The Labor Party stands willing, ready to work with government, with the community, with state governments, with the unions to secure the future of the Australian steel industry.
JOURNALIST: Do you think free trade deals might be also affecting the sector?
CARR: There is a range of matters, a range of matters that are affecting these circumstances. But the reality is this – we have the capability in this nation, we have the wherewithal to be able to maintain our capabilities in the making of steel.
We have very fine universities. We have very fine companies here that are able to secure the future of steel making in this country. We have the capacity through the CSIRO to improve the way in which the science is applied to this industry.
But above all, we need to be able to sell Australian steel for Australian projects. Surely it's not unreasonable to expect that Australian Government funded projects will use Australian steel. Surely it's not unreasonable to expect in the huge private projects that are developed, that there’s the capacity for partnerships with Australian steel fabricators to ensure that we actually use Australian steel in projects that are developed in this country.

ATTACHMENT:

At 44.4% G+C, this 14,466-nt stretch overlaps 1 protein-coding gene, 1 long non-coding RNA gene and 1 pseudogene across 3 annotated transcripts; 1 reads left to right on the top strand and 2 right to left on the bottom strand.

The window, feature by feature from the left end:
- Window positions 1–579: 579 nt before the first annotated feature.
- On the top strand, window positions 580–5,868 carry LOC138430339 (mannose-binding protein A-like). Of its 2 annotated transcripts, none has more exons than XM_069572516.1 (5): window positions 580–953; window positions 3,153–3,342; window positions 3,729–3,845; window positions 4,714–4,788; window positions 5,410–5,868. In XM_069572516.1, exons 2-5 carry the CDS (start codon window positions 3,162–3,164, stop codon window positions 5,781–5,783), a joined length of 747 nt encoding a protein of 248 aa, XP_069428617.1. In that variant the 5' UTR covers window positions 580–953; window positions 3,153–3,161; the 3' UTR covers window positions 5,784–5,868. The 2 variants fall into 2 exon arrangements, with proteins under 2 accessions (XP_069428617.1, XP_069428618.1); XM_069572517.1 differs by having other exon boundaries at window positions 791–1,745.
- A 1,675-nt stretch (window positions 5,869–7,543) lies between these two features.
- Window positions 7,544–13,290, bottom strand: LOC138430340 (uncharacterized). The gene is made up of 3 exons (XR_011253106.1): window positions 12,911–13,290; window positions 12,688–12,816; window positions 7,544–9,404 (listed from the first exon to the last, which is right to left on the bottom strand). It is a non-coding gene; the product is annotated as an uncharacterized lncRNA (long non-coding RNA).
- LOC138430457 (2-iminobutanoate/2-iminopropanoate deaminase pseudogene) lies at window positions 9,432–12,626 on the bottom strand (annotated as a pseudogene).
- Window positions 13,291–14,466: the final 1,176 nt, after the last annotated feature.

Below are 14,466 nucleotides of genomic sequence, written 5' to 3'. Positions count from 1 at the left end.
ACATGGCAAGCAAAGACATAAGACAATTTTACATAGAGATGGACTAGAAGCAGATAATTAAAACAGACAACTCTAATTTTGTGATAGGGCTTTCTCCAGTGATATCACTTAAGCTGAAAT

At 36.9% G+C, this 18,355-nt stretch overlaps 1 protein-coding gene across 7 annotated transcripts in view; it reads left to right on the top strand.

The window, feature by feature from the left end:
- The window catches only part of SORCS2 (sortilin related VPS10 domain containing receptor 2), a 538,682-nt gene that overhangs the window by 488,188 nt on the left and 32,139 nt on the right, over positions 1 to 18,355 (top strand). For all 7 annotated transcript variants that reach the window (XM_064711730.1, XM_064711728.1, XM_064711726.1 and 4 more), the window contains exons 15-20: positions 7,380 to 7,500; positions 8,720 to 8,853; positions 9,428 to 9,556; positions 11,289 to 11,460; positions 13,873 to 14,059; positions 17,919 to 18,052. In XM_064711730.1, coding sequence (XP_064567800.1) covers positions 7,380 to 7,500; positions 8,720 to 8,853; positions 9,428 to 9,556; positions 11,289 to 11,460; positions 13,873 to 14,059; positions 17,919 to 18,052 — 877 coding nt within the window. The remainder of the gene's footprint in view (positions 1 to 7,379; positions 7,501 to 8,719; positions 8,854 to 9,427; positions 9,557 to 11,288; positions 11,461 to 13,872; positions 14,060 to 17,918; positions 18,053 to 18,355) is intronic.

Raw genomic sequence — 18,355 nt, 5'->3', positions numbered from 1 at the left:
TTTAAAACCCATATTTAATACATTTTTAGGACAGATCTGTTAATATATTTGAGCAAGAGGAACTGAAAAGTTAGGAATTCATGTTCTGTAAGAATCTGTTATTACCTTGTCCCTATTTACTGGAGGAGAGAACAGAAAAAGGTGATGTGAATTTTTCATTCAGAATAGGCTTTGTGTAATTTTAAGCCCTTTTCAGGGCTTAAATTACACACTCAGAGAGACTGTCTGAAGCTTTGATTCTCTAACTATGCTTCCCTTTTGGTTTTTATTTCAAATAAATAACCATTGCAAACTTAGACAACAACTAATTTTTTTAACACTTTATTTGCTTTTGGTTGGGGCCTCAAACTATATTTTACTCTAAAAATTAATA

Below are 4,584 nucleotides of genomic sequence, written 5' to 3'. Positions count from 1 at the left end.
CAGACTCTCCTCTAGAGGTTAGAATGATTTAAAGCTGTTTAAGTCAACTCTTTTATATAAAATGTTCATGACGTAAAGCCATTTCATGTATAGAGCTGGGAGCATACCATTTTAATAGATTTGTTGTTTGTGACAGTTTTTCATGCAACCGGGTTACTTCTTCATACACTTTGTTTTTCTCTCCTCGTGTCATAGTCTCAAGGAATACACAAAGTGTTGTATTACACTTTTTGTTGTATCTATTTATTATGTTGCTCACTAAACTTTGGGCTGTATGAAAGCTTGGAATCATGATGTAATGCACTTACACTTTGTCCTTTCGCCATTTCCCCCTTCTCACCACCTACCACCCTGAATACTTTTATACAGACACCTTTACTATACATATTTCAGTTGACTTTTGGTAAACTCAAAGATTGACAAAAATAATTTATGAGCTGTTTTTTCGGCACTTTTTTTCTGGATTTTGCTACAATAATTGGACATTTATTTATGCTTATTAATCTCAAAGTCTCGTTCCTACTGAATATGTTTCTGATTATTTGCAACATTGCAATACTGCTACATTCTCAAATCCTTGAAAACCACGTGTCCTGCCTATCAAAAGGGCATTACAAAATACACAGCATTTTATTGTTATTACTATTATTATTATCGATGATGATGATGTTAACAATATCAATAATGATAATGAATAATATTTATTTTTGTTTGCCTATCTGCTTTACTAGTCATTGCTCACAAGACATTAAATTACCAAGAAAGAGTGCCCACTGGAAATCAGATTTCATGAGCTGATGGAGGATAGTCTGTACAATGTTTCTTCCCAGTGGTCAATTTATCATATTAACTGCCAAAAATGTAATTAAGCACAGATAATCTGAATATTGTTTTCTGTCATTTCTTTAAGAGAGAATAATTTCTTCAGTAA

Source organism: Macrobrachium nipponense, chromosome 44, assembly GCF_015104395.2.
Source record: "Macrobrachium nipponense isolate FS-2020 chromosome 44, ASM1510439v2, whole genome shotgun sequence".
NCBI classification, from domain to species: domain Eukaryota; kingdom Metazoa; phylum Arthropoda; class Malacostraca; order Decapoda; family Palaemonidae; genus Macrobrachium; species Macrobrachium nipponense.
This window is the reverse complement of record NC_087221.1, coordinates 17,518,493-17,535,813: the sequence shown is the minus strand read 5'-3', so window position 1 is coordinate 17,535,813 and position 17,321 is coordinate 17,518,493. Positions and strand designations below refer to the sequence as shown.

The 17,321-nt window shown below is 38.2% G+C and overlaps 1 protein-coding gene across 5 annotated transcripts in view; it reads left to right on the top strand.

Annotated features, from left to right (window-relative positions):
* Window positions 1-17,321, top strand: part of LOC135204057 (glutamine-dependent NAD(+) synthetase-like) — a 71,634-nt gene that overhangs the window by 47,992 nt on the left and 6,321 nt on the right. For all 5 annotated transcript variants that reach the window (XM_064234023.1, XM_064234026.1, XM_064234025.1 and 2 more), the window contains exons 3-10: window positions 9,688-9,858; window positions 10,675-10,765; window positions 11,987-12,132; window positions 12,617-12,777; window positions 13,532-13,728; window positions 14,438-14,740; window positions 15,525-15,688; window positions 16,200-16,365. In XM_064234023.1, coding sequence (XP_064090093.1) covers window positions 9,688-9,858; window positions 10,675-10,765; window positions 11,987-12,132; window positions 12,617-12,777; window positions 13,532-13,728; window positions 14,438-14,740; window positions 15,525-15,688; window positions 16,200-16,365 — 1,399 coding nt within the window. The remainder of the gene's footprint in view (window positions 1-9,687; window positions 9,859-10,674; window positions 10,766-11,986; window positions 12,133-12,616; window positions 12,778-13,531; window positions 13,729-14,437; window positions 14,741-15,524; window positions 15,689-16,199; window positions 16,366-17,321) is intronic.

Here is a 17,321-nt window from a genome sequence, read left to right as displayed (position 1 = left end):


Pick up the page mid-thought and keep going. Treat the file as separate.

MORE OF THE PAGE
Now, the government has resources. The government has policy levers. It's simply not good enough to turn around and say; oh it's all a matter for the market. That won’t work. Leave it to the market and a market will find against this country.
JOURNALIST: Should the government provide a cash injection to this company?
CARR: There is a whole range of measures that this government can consider, but above all else, they’ve got to be able to talk to the creditors about the supply of Australian steel. The sale of Australian steel is the critical issue here. We've got to be able to ensure that when government-funded projects are running across this country, building roads, building infrastructure, building bridges, that we use Australian steel.